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To Tap Arctic Oil, Russia Partners With Exxon Mobil

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Russia is still the world's largest producer of oil and gas, but growth has stalled and to get to new supplies requires going to a very difficult place — the Arctic.

"If you want to be in this business in 2020, 2025, you must think about the Arctic," says Konstantin Simonov, head of the National Energy Security Fund in Moscow.

In the past month, Moscow has signed several deals with foreign oil companies designed to maintain Russia's position as the top producer. The most important deal, and the most lucrative, is a partnership between Exxon Mobil and Russian oil giant Rosneft.

Exxon Mobil could eventually spend half a trillion dollars to look for and extract oil and gas in the Russian Arctic. The investment is enormous, but so are the potential rewards.

Getting To The Arctic's Reserves

"The reserves in the Russian Arctic are vast," says Roland Nash, chief investment strategist for Verno Investment in Moscow. "Nobody quite knows how vast, but the numbers are enormous."

Some estimates put the oil and gas reserves in Russia's Arctic waters at 100 billion tons. According to Simonov, the deal with Exxon Mobil is a sign that Russia knows it needs international investment and technology to get to those reserves.

"Without foreign partners, for us it will be impossible to develop this area," Simonov says. "It's out of [the] question."

The deal was signed on April 18 with Russian President Vladimir Putin looking on. It gives Exxon Mobil access to oil fields in the Black Sea and provides Russia some access to Exxon Mobil's oil deposits in Texas, Canada and the Gulf of Mexico.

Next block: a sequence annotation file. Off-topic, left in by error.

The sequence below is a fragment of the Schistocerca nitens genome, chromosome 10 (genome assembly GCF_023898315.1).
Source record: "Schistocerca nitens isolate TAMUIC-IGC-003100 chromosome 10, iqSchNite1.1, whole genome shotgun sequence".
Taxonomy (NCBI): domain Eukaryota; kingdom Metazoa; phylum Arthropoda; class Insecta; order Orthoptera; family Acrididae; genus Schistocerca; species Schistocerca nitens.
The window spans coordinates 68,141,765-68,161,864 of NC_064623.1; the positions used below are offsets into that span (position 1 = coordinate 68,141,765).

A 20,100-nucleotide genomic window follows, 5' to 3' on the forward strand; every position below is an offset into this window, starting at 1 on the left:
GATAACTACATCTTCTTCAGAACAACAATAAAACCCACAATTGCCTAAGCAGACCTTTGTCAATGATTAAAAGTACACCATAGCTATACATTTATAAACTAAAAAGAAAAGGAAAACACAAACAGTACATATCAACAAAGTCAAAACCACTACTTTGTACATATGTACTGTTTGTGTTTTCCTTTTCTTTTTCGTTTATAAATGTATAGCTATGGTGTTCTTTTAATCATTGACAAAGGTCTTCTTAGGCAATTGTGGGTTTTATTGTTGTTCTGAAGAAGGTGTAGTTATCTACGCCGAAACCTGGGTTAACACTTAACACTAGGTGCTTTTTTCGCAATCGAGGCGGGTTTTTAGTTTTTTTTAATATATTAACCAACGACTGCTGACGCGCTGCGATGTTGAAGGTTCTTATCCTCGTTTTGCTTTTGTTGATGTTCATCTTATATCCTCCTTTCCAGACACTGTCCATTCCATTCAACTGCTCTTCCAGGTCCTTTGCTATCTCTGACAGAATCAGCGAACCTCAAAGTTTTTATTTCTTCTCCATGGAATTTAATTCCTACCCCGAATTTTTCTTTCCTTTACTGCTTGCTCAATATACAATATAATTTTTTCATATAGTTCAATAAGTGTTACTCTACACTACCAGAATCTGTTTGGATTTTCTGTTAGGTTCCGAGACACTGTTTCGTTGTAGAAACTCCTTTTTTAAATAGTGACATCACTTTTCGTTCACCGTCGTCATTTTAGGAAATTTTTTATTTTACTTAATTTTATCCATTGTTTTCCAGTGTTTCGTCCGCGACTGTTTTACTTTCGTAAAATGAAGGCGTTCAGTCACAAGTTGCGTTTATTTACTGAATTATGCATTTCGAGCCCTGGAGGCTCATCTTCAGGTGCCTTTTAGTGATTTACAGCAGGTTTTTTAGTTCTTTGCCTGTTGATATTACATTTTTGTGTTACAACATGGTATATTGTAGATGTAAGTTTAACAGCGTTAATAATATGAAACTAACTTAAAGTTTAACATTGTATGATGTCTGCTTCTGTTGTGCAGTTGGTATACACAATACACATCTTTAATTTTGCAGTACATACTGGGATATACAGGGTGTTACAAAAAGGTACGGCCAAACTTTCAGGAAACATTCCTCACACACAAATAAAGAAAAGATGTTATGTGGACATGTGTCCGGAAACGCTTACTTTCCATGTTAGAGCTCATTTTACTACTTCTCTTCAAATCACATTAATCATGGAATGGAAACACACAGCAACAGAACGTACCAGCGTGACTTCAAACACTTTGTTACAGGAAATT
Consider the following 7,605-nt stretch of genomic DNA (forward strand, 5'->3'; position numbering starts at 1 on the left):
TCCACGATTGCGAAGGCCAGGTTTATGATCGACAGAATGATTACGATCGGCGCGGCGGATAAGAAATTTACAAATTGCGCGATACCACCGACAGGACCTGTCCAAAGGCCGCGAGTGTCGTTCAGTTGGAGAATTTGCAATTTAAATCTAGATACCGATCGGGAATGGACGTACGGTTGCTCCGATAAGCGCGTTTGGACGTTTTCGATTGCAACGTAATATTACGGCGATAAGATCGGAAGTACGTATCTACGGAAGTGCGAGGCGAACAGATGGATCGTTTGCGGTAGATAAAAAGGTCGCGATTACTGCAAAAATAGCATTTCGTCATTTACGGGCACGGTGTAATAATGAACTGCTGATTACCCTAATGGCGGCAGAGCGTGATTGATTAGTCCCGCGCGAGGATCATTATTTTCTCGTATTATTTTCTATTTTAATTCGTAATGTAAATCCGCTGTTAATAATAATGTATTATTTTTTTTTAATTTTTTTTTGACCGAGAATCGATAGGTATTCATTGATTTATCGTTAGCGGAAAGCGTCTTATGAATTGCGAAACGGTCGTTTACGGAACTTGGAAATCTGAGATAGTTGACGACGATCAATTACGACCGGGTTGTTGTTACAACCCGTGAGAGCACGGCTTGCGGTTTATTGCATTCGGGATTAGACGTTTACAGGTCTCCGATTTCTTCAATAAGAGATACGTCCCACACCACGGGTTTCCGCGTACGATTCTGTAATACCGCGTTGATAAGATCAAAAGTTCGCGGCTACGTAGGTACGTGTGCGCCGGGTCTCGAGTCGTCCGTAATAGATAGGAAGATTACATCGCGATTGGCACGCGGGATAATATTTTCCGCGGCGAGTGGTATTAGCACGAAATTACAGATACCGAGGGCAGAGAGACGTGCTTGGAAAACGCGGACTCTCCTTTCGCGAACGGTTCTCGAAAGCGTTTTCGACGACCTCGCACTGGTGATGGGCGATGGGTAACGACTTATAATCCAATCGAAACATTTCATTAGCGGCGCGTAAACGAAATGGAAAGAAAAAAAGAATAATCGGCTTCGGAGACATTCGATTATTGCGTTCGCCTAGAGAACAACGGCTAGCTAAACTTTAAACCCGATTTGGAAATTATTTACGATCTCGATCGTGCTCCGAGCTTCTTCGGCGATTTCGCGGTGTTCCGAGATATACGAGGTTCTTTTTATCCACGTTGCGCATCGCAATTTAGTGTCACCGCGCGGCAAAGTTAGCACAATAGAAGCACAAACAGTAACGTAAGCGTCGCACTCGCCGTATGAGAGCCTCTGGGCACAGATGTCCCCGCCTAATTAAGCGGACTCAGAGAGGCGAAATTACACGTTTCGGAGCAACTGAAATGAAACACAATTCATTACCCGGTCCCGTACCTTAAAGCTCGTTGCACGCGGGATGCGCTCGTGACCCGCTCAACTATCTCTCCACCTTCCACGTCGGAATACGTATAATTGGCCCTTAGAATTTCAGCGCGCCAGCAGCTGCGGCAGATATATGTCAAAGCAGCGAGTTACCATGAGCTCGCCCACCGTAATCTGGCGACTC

At the signing, Putin said Exxon Mobil also had the option to work in Russia's north and south, as well as in other regions. Meanwhile, the Russians will soon start work with Exxon Mobil in the U.S. and Canada.

Changing Russia's Reputation

In addition to the Exxon Mobil deal, Russia's Rosneft recently signed smaller deals with Italian oil company Eni to go after oil in North Africa, and with Norway's Statoil elsewhere in the Arctic.

But it hasn't been easy for foreign oil companies to do business in Russia. BP had a similar deal with Rosneft that fell apart last year. According to Roland Nash, everyone knows about Russia's troubled past with international oil companies.

"Signing the deal is Step 1," Nash says. "Implementing the deal is a bigger step in some ways."

So Russia has changed the game in favor of the oil giants. The government has eased the tax burden on Exxon Mobil and others looking for oil in the Arctic, making it a more attractive proposition.

And, according to Simonov, letting Rosneft in on energy deposits elsewhere in the world turns the Russian oil giant into an international player, helping it spread its risks. There are also potential political benefits.

"It's like, you know, the logic of capitalism," Simonov says. "If you are the shareholder of serious assets in Europe and the United States, maybe there will be more reason to have political dialogue also."

Making Things Happen

The financial markets have reacted cautiously to the deal, given Russia's checkered relations with international oil companies in the past. But Nash believes it's a very good move by Exxon Mobil and by Russia.

"The real reason why Exxon Mobil should believe in this is because Russia really needs this investment. They recognize that without that investment, you're not going to be able to maintain Russia as the world's largest oil producer. You're not going to be able to get this oil out of the ground in the Arctic," he says. "When things are necessary in Russia, they tend to actually happen."

But it won't happen fast. Russia has a long-term deal with Exxon Mobil, and it's unlikely that there will be any serious production from Russia's soon-to-be explored Arctic waters until after 2020.

Copyright 2012 National Public Radio. To see more, visit http://www.npr.org/.

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